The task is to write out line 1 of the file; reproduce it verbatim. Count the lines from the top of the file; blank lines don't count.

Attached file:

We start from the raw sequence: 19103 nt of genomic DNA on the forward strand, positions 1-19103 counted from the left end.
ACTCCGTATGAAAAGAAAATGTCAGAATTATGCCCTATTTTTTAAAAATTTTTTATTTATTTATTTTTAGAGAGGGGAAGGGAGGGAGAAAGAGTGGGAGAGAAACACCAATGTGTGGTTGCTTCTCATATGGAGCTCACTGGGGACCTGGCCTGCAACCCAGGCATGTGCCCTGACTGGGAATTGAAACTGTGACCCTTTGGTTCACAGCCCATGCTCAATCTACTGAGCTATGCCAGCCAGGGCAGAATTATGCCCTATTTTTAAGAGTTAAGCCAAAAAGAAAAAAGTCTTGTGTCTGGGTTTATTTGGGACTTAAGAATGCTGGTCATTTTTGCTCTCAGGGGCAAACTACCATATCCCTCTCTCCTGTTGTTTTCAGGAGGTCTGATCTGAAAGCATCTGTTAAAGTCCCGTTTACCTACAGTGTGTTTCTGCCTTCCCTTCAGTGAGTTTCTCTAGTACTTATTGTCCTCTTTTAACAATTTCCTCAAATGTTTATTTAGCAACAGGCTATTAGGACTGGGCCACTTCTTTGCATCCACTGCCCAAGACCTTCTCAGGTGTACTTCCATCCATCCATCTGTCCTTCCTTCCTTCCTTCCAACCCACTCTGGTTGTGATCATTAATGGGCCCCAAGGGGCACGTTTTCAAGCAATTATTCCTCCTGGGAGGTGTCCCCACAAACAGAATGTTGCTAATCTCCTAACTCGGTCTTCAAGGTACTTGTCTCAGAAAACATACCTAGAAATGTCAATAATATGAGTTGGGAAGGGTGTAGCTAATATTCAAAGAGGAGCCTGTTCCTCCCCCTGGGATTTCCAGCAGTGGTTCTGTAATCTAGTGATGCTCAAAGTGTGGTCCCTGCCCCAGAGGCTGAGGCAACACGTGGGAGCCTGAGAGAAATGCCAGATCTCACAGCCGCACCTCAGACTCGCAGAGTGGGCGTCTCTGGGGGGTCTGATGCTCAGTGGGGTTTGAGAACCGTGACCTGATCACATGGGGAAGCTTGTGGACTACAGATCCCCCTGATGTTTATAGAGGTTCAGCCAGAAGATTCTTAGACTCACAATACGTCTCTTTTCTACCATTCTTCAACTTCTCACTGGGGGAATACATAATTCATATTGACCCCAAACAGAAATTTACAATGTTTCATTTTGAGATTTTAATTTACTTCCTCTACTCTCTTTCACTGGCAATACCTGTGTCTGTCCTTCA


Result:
We start from the raw sequence: 19103 nt of genomic DNA on the forward strand, positions 1-19103 counted from the left end.